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The long shadow of the season

Well, that’s it for another year.  

When the tree in the corner of the living room looks more like the sole survivor of a nuclear winter than a winter wonderland, then we tend to know it’s time to call it a day, pack up what’s left of the lights and twinkling ornaments, and return to our work-a-day lives. 

We’ve travelled, eaten, played, laughed, argued sometimes.

We’ve opened, bought, given, smiled, perhaps even cried.

But has any of this festive cheer changed us for the better?  Are we in any way different because of the story of Christmas that we have, in one way or another, re-enacted?

I’m not particularly speaking of faith here, although clearly this is where the story began.  I’m simply wondering whether, as the dark days of winter begin to take their toll (at least for those of us living ‘above the line’), the light that grew with all these ‘good times’ will be strong enough to last the onset of yet-again-ordinary life.

Or perhaps we’re accustomed to letting it fade away slowly – faith, hope and charity eroded by the winds of anxiety that accompany the stresses and strains of modern family life.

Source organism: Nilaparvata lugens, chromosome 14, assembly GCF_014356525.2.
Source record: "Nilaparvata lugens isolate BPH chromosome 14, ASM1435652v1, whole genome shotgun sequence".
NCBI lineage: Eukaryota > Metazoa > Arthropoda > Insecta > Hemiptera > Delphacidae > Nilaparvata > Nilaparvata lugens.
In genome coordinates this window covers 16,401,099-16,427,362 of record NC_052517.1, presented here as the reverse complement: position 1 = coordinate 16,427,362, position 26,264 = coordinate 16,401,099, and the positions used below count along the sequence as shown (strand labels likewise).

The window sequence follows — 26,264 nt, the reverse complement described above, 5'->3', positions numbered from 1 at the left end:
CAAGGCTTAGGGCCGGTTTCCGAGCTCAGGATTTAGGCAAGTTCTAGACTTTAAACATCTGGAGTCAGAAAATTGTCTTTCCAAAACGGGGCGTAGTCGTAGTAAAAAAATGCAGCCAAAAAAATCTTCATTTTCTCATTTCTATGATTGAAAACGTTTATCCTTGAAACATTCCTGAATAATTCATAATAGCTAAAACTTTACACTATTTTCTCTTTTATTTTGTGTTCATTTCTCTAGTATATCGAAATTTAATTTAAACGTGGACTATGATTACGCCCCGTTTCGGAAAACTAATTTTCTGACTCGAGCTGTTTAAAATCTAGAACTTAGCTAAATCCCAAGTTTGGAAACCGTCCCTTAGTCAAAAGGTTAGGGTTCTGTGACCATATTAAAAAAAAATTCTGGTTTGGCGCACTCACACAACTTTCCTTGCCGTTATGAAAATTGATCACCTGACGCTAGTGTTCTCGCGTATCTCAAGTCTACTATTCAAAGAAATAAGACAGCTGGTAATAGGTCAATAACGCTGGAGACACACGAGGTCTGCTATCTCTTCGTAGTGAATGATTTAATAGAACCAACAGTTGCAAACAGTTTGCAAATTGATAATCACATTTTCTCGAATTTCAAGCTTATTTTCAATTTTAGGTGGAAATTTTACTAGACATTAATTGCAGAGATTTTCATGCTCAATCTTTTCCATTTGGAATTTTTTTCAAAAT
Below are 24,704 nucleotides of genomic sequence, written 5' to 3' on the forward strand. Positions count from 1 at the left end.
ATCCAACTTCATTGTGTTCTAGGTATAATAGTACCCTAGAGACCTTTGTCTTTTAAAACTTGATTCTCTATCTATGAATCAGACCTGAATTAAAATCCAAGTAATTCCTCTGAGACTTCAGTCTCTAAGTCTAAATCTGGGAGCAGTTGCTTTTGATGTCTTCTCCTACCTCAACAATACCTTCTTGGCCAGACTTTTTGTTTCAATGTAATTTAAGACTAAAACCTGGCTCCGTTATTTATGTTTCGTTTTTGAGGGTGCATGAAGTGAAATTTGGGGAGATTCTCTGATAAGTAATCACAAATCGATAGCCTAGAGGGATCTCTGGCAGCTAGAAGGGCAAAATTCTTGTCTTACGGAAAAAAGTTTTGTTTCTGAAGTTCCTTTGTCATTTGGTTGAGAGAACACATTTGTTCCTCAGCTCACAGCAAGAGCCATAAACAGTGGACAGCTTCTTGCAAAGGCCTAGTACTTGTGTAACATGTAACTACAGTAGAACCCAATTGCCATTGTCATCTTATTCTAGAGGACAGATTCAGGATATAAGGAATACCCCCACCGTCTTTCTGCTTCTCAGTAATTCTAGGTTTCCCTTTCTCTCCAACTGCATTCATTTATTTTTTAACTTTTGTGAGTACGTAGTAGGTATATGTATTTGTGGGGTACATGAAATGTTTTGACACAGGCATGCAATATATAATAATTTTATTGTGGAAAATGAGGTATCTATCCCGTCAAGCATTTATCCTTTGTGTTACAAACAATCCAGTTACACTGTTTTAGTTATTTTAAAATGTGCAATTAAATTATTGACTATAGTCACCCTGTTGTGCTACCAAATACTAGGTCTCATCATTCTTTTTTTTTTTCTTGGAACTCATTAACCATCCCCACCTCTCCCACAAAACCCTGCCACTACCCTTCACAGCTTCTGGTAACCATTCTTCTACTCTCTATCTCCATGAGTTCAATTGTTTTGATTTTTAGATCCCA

Looking back with the hindsight that January tends to bring, I notice that most of us head into the New Year firmly resolved to do less than what we did back in December. 

Eat less, drink less, make less mess. 

Could it be, though, that is where I tend to go wrong?  Are we too quick to extinguish the long shadow of the season and settle back into something less than real life?

American writer and broadcaster, Andy Rooney, died just before Christmas, only a few weeks ago.  “One of the most glorious messes in the world,” he once is reported to have said, “is the mess created in the living room on Christmas day. Don't clean it up too quickly.”

Don’t clean it up too quickly. 

The tree in our home is gone.  To be perfectly honest, I’m not at all sad about that. 

And yet, this year, I’m determined not to forget too quickly those few days of seasonal cheer, surrounded by those I most love in the world.   I’m determined not to forget the feasting, lounging, playing, and long half-meaningful conversations that end deep into the night.

That is my resolution.

After all, these are the moments that my children will remember.  The rest is nothing but white noise.


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Reader Comments (1)

Hmmm my mom always clean up the living room quickly. I might have to let her read this.

January 10, 2012 | Unregistered CommenterBusiness Card Printing

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